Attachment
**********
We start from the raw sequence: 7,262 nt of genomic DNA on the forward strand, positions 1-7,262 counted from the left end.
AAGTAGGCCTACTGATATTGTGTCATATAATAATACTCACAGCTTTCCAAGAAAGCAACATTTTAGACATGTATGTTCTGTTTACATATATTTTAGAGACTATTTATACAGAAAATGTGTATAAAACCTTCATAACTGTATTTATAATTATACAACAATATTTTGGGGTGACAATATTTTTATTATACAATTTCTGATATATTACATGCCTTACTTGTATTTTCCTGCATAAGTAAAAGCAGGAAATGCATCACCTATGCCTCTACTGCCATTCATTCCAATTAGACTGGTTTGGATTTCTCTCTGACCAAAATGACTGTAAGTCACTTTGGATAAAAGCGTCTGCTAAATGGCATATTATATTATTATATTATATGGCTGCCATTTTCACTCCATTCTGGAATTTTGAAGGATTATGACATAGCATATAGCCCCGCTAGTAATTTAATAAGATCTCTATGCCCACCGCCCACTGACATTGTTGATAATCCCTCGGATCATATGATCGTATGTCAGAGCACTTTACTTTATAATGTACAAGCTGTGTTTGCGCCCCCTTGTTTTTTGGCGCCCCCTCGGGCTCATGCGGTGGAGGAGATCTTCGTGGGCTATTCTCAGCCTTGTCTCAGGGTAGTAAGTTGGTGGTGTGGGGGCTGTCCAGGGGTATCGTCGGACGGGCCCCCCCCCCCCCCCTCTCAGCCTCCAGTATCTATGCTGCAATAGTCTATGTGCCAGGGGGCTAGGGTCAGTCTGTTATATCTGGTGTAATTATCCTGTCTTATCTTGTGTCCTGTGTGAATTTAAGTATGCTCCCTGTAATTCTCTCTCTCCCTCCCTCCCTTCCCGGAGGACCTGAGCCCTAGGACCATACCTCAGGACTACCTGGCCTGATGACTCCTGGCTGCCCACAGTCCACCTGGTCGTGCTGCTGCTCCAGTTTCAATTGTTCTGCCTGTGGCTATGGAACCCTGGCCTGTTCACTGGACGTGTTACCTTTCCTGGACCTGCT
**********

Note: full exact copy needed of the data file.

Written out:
We start from the raw sequence: 7,262 nt of genomic DNA on the forward strand, positions 1-7,262 counted from the left end.
AAGTAGGCCTACTGATATTGTGTCATATAATAATACTCACAGCTTTCCAAGAAAGCAACATTTTAGACATGTATGTTCTGTTTACATATATTTTAGAGACTATTTATACAGAAAATGTGTATAAAACCTTCATAACTGTATTTATAATTATACAACAATATTTTGGGGTGACAATATTTTTATTATACAATTTCTGATATATTACATGCCTTACTTGTATTTTCCTGCATAAGTAAAAGCAGGAAATGCATCACCTATGCCTCTACTGCCATTCATTCCAATTAGACTGGTTTGGATTTCTCTCTGACCAAAATGACTGTAAGTCACTTTGGATAAAAGCGTCTGCTAAATGGCATATTATATTATTATATTATATGGCTGCCATTTTCACTCCATTCTGGAATTTTGAAGGATTATGACATAGCATATAGCCCCGCTAGTAATTTAATAAGATCTCTATGCCCACCGCCCACTGACATTGTTGATAATCCCTCGGATCATATGATCGTATGTCAGAGCACTTTACTTTATAATGTACAAGCTGTGTTTGCGCCCCCTTGTTTTTTGGCGCCCCCTCGGGCTCATGCGGTGGAGGAGATCTTCGTGGGCTATTCTCAGCCTTGTCTCAGGGTAGTAAGTTGGTGGTGTGGGGGCTGTCCAGGGGTATCGTCGGACGGGCCCCCCCCCCCCCCCTCTCAGCCTCCAGTATCTATGCTGCAATAGTCTATGTGCCAGGGGGCTAGGGTCAGTCTGTTATATCTGGTGTAATTATCCTGTCTTATCTTGTGTCCTGTGTGAATTTAAGTATGCTCCCTGTAATTCTCTCTCTCCCTCCCTCCCTTCCCGGAGGACCTGAGCCCTAGGACCATACCTCAGGACTACCTGGCCTGATGACTCCTGGCTGCCCACAGTCCACCTGGTCGTGCTGCTGCTCCAGTTTCAATTGTTCTGCCTGTGGCTATGGAACCCTGGCCTGTTCACTGGACGTGTTACCTTTCCTGGACCTGCT